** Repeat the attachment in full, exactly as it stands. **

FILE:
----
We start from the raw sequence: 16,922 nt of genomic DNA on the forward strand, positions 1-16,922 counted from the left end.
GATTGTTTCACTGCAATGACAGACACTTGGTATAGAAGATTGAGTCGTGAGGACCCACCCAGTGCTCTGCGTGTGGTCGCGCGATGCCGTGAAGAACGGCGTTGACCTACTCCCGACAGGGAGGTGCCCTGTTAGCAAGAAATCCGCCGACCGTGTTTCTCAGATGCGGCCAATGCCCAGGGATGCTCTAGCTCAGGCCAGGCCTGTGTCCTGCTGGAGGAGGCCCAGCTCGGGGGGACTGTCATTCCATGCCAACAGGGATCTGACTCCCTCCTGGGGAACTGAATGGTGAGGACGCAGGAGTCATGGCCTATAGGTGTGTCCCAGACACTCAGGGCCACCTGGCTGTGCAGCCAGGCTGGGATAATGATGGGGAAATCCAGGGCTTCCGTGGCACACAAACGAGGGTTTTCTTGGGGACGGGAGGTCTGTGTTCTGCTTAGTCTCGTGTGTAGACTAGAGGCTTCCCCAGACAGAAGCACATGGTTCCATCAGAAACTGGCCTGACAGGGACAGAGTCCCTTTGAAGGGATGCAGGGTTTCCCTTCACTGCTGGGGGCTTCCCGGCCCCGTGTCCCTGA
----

We start from the raw sequence: 16,922 nt of genomic DNA on the forward strand, positions 1-16,922 counted from the left end.
GATTGTTTCACTGCAATGACAGACACTTGGTATAGAAGATTGAGTCGTGAGGACCCACCCAGTGCTCTGCGTGTGGTCGCGCGATGCCGTGAAGAACGGCGTTGACCTACTCCCGACAGGGAGGTGCCCTGTTAGCAAGAAATCCGCCGACCGTGTTTCTCAGATGCGGCCAATGCCCAGGGATGCTCTAGCTCAGGCCAGGCCTGTGTCCTGCTGGAGGAGGCCCAGCTCGGGGGGACTGTCATTCCATGCCAACAGGGATCTGACTCCCTCCTGGGGAACTGAATGGTGAGGACGCAGGAGTCATGGCCTATAGGTGTGTCCCAGACACTCAGGGCCACCTGGCTGTGCAGCCAGGCTGGGATAATGATGGGGAAATCCAGGGCTTCCGTGGCACACAAACGAGGGTTTTCTTGGGGACGGGAGGTCTGTGTTCTGCTTAGTCTCGTGTGTAGACTAGAGGCTTCCCCAGACAGAAGCACATGGTTCCATCAGAAACTGGCCTGACAGGGACAGAGTCCCTTTGAAGGGATGCAGGGTTTCCCTTCACTGCTGGGGGCTTCCCGGCCCCGTGTCCCTGA